How to be a Great Upwork Contractor

I’ve written quite a fair bit in the past where I have been critical of some odesk clients and their practices in the past. This week, I made my first hire as an odesk client (looking for a freelancer to produce my book cover for Dead Heat and feel I want to offer some insights and advice for my fellow contractors about good practice.



When a client lists qualifying criteria such as location, star rating, work history or English fluency, they have put them for very good reason. It’s because they do not want time zones or a language barrier to be a hindrance to the work, nor do they want to take on somebody with poorly-rated or no work history.

No Agencies

As a side note, some will say they do not want to work with agencies. Now I understand why. I was looking for a specific cover style and therefore searching for an artist who could deliver the style I wanted. I can’t get that if I am getting messages from three different people at an agency – I don’t know who produced that sample and I’ve no guarantee that they will be the one who produced the cover style I liked.

Answer the Application Questions

As a contractor, I know how frustrating it is when all a job says is “I need a website content. thx” and then you get 5-6 boxes after the cover letter which use all the stock questions provided by odesk including “which part of this job are you most experienced in?” “What do you think will take the most time?” Yet some contractors ask reasonable, sensible questions that do not require your mastery of a crystal ball or tea leaves. Answer them as best you can.

Check the Budget

Some people are cheapskates. Trust me, I feel your pain that some people expect FLAWLESS ENGLISH!!!! from NATIVE SPEAKERS ONLY for the 10,000 report they want you to write for just $5. I admit my budget for the cover of Dead Heat is small enough to deserve derision from professional cover designers, but based on previous sales I expect only to break even at best (but that’s not to say I won’t push to maximise my sales). Therefore, $200 is way over what I hoped to pay for the cover. If their proposed budget is too low then don’t apply.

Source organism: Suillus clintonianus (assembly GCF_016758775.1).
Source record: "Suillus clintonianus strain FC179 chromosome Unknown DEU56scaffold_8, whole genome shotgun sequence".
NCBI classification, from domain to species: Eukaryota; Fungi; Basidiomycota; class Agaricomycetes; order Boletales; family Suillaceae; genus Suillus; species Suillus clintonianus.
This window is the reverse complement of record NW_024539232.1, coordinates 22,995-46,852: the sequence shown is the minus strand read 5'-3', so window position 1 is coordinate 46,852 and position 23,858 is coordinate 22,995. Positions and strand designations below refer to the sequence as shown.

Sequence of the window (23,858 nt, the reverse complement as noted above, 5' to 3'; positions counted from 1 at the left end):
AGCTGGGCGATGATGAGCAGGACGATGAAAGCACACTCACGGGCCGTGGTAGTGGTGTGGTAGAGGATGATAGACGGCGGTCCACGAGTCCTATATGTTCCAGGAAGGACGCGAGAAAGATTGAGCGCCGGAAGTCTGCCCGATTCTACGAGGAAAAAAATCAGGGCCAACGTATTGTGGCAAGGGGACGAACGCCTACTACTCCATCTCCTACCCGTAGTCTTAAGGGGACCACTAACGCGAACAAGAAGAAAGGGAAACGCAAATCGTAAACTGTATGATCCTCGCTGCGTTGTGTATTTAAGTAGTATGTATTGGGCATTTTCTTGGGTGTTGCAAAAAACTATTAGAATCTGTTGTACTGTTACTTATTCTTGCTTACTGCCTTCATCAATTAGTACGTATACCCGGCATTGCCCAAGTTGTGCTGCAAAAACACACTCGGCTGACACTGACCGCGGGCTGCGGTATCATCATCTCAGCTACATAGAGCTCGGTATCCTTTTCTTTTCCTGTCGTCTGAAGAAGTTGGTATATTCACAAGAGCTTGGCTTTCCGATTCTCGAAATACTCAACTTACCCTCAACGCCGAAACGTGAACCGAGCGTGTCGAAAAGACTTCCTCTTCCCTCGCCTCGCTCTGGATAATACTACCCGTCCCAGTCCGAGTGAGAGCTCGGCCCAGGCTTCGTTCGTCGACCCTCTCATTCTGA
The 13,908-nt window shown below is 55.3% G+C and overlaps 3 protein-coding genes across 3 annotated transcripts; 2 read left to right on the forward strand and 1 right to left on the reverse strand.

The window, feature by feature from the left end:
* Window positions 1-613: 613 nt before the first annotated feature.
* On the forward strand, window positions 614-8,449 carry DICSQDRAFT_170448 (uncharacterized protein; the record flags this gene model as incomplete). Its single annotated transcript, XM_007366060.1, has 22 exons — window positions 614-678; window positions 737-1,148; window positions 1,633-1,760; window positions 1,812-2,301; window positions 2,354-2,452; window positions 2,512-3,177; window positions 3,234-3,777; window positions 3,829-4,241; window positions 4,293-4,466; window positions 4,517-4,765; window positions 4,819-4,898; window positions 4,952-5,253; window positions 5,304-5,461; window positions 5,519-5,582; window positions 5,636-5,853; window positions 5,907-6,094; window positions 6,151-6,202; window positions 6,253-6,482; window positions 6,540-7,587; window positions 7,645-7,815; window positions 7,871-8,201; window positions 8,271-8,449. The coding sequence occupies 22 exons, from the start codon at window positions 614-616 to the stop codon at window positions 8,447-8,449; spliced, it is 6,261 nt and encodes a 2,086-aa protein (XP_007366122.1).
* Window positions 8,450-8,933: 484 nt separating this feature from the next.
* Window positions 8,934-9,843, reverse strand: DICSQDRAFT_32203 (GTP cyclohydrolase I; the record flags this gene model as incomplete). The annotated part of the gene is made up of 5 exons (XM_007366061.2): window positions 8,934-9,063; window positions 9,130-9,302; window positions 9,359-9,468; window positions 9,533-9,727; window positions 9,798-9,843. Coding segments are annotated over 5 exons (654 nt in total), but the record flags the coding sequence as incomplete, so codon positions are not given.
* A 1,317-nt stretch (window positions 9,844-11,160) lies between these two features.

So far so good. You’ve got through the application process and the prospective client has sent you a message. What’s next?

Answer the Questions

He or she is bound to send queries about your work, background and style to assess your suitability. At this point, they will be looking for specifics, something with a bit more meat. This is your chance to show them what you can do. You don’t walk into an interview and simply say “Yes, I can do this job. Hire me so we can get started.” and ignore their questions, so it’s poor form to respond to an email request with that same single line response. “Ok” is not a sufficient response to a list of questions.

Show You Care

…about something other than the money. For many people and businesses, the job is important to them and they want to make sure they are choosing the right person or team for the job. Show an interest in the work, show an interest in the project and think about what contribution you can make. Because if you don’t care enough to make an effort to get the contract, what makes you think the client will assume you will care once you have the contract?

Don’t be Pushy

Don’t give them your Skype handle in every message. Don’t insist they hire you now so they can get the work finished. Don’t pester them to ask when they are going to make a decision. They will make their decision in their own time and the more you press, the less likely they are to choose somebody who comes across as pushy and desperate.


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